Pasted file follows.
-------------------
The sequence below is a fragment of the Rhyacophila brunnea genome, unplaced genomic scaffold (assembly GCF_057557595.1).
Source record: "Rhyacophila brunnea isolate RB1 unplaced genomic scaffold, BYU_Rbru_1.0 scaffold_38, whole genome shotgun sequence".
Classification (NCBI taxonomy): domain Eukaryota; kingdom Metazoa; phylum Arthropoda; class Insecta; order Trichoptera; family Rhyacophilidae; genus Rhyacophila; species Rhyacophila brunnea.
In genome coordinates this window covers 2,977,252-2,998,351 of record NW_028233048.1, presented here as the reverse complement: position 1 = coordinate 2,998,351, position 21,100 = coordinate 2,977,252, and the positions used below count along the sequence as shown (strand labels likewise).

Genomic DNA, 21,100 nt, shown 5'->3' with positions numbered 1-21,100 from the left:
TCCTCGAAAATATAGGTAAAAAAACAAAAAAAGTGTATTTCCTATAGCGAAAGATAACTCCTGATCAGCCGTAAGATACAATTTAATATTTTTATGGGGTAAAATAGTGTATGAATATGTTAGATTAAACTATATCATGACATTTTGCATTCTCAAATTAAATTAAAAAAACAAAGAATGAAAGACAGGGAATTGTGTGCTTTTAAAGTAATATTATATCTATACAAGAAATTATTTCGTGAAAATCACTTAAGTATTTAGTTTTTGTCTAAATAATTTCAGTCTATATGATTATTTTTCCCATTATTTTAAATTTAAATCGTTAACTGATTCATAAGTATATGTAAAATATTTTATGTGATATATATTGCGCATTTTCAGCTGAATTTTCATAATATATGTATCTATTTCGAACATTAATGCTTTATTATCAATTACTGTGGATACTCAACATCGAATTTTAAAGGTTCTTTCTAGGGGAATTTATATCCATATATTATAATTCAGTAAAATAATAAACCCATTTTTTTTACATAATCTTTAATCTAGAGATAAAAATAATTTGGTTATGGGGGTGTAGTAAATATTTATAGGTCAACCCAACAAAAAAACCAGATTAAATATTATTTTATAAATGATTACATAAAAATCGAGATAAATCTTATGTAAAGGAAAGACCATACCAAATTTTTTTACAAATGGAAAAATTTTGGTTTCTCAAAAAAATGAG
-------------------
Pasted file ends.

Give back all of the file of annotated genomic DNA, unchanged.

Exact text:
The sequence below is a fragment of the Rhyacophila brunnea genome, unplaced genomic scaffold (assembly GCF_057557595.1).
Source record: "Rhyacophila brunnea isolate RB1 unplaced genomic scaffold, BYU_Rbru_1.0 scaffold_38, whole genome shotgun sequence".
Classification (NCBI taxonomy): domain Eukaryota; kingdom Metazoa; phylum Arthropoda; class Insecta; order Trichoptera; family Rhyacophilidae; genus Rhyacophila; species Rhyacophila brunnea.
In genome coordinates this window covers 2,977,252-2,998,351 of record NW_028233048.1, presented here as the reverse complement: position 1 = coordinate 2,998,351, position 21,100 = coordinate 2,977,252, and the positions used below count along the sequence as shown (strand labels likewise).

Genomic DNA, 21,100 nt, shown 5'->3' with positions numbered 1-21,100 from the left:
TCCTCGAAAATATAGGTAAAAAAACAAAAAAAGTGTATTTCCTATAGCGAAAGATAACTCCTGATCAGCCGTAAGATACAATTTAATATTTTTATGGGGTAAAATAGTGTATGAATATGTTAGATTAAACTATATCATGACATTTTGCATTCTCAAATTAAATTAAAAAAACAAAGAATGAAAGACAGGGAATTGTGTGCTTTTAAAGTAATATTATATCTATACAAGAAATTATTTCGTGAAAATCACTTAAGTATTTAGTTTTTGTCTAAATAATTTCAGTCTATATGATTATTTTTCCCATTATTTTAAATTTAAATCGTTAACTGATTCATAAGTATATGTAAAATATTTTATGTGATATATATTGCGCATTTTCAGCTGAATTTTCATAATATATGTATCTATTTCGAACATTAATGCTTTATTATCAATTACTGTGGATACTCAACATCGAATTTTAAAGGTTCTTTCTAGGGGAATTTATATCCATATATTATAATTCAGTAAAATAATAAACCCATTTTTTTTACATAATCTTTAATCTAGAGATAAAAATAATTTGGTTATGGGGGTGTAGTAAATATTTATAGGTCAACCCAACAAAAAAACCAGATTAAATATTATTTTATAAATGATTACATAAAAATCGAGATAAATCTTATGTAAAGGAAAGACCATACCAAATTTTTTTACAAATGGAAAAATTTTGGTTTCTCAAAAAAATGAG